Speed: How Leaders Accelerate Successful ExecutionImpermanence and constant change has always been one of nature’s mighty laws. Today that pace is accelerating. Organizations are turning to Agile, Lean, and other strategies to become a victor, rather than victim, of change.

An organization’s speed is set by its leaders. In their newest book, Speed: How Leaders Accelerate Successful Execution, Jack Zenger and Joe Folkman draw from their firm’s database of over one million 360 assessments of about 80,000 leaders, to show how leaders can provide optimum quality in the quickest time.

Here are a few key evidence-based findings documented in Speed: How Leaders Accelerate Successful Execution:

  • When asked “if this organization were able to move faster would it substantially influence our success,” 69 percent of 5,100 people agreed and 77 percent of top management agreed.
  • When either doing things fast or doing things right is a strength (rated at or above the 75th percentile) the probability of a leader being in the top 10 percent is only 2 or 3 percent. However, when both are rated as strengths that probability shoots up to 96 percent.
  • Correlating pace survey results and stress levels showed that stress is cut in half when people increase their speed.
  • Leaders rated in the top 10 percent on speed had direct reports with engagement levels in the top quartile.
  • The highest leadership speed correlates to the highest annual performance ratings.
  • The slowest leaders were nearly four times more likely to be terminated than their fastest peers.

A tool emerging from this new research is ZF’s Pace Assessment. This helps leaders determine their preference for a slow or fast pace. Answers to 15 pairs of choices are plotted on two scales; quality/quantity and patience/impatience. With a high correlation between this self-assessment and their 360 data, Zenger Folkman conclude “our data is very clear that the most effective leaders have a fairly quick pace and excellent execution.”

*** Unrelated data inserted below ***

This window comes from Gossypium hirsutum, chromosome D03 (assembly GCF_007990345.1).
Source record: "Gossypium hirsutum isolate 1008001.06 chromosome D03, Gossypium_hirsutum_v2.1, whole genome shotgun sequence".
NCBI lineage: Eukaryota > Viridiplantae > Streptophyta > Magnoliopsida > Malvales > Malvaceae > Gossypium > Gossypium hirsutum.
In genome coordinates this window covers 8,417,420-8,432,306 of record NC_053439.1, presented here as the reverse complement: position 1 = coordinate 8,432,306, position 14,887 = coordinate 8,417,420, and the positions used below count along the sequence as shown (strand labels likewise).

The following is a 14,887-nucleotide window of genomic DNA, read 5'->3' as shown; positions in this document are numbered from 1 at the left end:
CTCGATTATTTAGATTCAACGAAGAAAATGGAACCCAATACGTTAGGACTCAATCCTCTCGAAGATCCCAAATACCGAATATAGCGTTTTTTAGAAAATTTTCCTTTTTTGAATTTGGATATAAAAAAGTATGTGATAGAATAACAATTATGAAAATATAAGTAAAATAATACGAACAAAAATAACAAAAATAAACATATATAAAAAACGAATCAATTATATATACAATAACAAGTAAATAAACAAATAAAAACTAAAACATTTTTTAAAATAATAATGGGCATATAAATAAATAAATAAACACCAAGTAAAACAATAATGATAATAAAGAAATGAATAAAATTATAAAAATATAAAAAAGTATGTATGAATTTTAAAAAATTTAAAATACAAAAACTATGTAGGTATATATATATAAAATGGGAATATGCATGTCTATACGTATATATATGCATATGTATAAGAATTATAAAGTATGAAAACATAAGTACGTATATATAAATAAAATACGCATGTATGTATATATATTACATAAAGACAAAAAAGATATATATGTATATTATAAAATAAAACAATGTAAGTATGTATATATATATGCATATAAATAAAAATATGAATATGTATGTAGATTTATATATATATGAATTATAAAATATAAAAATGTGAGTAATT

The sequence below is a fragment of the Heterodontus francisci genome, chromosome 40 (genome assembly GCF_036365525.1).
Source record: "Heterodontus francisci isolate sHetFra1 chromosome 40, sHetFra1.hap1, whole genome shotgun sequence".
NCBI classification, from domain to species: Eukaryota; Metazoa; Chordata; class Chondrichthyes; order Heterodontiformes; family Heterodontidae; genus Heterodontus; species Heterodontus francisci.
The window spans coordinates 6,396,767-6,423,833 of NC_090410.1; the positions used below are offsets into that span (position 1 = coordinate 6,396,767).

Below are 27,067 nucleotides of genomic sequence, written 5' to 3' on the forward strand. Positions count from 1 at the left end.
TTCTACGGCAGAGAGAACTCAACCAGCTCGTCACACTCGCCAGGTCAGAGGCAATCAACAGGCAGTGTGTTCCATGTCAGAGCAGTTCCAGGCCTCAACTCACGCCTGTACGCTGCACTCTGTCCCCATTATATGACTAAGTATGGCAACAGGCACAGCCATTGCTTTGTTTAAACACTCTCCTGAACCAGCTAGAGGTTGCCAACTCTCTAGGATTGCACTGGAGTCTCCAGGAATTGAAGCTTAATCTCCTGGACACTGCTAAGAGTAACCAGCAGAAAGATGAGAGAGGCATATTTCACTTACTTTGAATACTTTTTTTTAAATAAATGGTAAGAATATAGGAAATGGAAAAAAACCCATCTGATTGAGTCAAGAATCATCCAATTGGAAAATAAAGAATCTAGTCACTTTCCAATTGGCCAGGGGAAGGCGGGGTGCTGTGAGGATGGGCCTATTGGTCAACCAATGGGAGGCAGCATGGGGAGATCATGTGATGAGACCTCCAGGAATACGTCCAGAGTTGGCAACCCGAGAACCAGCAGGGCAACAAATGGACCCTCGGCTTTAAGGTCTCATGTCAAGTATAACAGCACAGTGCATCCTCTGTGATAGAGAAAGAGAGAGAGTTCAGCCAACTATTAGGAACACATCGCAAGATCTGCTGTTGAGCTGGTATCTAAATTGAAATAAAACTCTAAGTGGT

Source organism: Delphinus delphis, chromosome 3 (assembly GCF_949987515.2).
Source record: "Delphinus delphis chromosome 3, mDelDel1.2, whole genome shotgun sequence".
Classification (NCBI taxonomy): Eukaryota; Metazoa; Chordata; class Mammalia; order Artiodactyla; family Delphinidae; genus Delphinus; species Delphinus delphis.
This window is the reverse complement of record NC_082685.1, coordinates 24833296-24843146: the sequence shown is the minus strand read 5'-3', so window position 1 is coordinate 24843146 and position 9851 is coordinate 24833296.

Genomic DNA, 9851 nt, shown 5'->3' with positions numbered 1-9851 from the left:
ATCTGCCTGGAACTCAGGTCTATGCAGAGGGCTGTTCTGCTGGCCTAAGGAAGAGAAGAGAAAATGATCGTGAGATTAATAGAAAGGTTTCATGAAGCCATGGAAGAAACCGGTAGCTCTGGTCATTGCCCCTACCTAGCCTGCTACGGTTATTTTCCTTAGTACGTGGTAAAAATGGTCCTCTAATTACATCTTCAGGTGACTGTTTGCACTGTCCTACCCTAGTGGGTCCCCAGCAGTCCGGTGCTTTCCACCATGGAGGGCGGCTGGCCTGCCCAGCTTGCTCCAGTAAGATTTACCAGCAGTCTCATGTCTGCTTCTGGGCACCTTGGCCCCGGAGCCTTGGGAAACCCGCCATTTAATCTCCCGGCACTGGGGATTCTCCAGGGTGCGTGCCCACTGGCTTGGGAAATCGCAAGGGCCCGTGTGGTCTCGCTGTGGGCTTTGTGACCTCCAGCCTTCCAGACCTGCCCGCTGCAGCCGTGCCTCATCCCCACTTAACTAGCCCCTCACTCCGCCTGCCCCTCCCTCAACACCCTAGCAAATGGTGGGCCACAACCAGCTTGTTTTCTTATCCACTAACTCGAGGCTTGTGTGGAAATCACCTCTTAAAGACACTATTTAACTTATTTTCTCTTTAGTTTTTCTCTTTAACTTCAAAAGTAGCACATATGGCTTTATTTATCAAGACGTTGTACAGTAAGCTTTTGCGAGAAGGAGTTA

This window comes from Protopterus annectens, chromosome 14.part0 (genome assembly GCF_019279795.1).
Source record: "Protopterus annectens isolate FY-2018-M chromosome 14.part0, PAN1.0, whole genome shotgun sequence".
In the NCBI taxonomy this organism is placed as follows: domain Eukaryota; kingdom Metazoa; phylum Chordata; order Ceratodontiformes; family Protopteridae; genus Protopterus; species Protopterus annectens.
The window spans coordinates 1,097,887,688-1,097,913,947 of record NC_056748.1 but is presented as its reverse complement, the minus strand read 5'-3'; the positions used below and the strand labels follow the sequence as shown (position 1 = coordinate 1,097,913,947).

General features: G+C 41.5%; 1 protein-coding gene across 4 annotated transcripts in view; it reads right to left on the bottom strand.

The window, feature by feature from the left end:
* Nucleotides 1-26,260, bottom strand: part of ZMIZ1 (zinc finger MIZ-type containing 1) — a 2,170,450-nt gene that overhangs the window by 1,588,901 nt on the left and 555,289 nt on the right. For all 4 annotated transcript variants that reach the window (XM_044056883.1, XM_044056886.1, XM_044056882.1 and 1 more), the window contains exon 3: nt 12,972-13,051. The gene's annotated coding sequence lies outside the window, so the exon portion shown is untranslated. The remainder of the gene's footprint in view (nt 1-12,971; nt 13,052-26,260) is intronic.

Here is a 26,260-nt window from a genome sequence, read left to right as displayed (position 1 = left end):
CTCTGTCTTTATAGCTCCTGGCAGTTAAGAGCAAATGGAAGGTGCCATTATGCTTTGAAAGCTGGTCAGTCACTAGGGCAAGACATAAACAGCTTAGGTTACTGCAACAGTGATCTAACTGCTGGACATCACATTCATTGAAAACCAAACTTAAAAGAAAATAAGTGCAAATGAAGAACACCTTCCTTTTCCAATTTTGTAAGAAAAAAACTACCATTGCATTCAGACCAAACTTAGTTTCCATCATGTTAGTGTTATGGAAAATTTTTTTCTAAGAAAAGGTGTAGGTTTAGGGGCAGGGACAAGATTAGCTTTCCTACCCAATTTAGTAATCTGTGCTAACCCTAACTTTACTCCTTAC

Speed provides plenty of practical tips and practices to increase speed such as chapters on “Speeding Up Your Day,” “Modeling Speed,” and — the oh so vital — “Accelerate Meetings.”

A key element to increasing leadership speed and effectiveness is cross-training. ZF analyzed 360 feedback data from 728,328 bosses, peers, direct reports, and others for 52,000 leaders across 49 behaviors. They statistically correlated the behaviors of leaders operating at optimal speed and found eight companion behaviors to increase effectiveness:

  1. Innovating
  2. Exhibiting strategic perspective
  3. Displaying courage
  4. Setting stretch goals
  5. Communicating powerfully
  6. Bringing external focus
  7. Taking initiative
  8. Possessing knowledge and expertise

Eight chapters (one for each of these companion behaviors) then provide application tips and examples.

A paradox of a highly effective and faster leader is he or she can often be the least stressed and the most balanced. Speed concludes with a chapter on life balance and discusses when to go fast and when to go slow. By speeding up in the right places we can create the space to slow down and enjoy life more.

Speed is a well-researched, practical, and easy read. It’s a timely book for today’s leadership and organizational changes, challenges and opportunities.